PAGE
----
The (mostly) human Ark, the Hyperion, is jolted awake to a different-than-expected reality, and it’s up to you as the newly minted Pathfinder Ryder — a brother or sister, depending on the gender you select, both of which are more customizable than ever — to find out what’s gone wrong, and, more importantly, to find a new home for the thousands still asleep.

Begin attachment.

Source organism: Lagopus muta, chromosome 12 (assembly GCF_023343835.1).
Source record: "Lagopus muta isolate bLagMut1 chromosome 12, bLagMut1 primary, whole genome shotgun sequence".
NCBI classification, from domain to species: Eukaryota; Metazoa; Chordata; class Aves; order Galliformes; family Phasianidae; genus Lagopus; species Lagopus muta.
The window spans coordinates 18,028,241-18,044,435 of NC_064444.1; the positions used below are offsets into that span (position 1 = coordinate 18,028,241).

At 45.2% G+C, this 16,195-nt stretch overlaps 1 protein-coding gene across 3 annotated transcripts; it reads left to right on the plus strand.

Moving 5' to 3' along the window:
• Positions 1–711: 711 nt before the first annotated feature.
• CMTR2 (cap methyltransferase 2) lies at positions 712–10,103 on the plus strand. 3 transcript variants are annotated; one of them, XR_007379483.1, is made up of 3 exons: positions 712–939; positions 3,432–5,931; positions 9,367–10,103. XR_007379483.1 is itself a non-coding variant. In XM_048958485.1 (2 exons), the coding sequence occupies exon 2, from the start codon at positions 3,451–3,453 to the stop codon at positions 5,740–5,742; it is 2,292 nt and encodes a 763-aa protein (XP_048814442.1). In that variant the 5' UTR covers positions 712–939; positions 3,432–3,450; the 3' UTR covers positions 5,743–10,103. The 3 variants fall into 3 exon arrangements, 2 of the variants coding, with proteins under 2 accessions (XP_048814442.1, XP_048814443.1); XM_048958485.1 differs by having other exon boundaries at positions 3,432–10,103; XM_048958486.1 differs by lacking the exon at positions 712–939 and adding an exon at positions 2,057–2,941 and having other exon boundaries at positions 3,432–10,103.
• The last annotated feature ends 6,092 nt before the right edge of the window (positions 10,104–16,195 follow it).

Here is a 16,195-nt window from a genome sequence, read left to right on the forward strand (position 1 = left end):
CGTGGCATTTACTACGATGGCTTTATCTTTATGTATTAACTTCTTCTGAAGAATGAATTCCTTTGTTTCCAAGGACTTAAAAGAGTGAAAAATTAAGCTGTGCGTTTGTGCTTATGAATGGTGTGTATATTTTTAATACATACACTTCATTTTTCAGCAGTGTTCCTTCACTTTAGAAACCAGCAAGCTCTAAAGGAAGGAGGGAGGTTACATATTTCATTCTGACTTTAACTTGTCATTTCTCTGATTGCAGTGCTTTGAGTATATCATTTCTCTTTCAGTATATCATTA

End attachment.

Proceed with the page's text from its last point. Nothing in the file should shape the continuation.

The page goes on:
This isn’t helped by a UI that feels poorly equipped for the task at hand, along with some truly confusing design decisions.
Mass Effect: Andromeda is a game full of small things to fixate on.
It’s a different kind of pressure that drives the game, but with it, a different, more positive kind of hope.
The story in Andromeda is pretty good, with a number of mysteries on the critical path and some really interesting optional content that can often shed an enormous amount of light on the politics of the Initiative and the Andromeda galaxy (I strongly advise you collect/complete the Memories tasks, for example).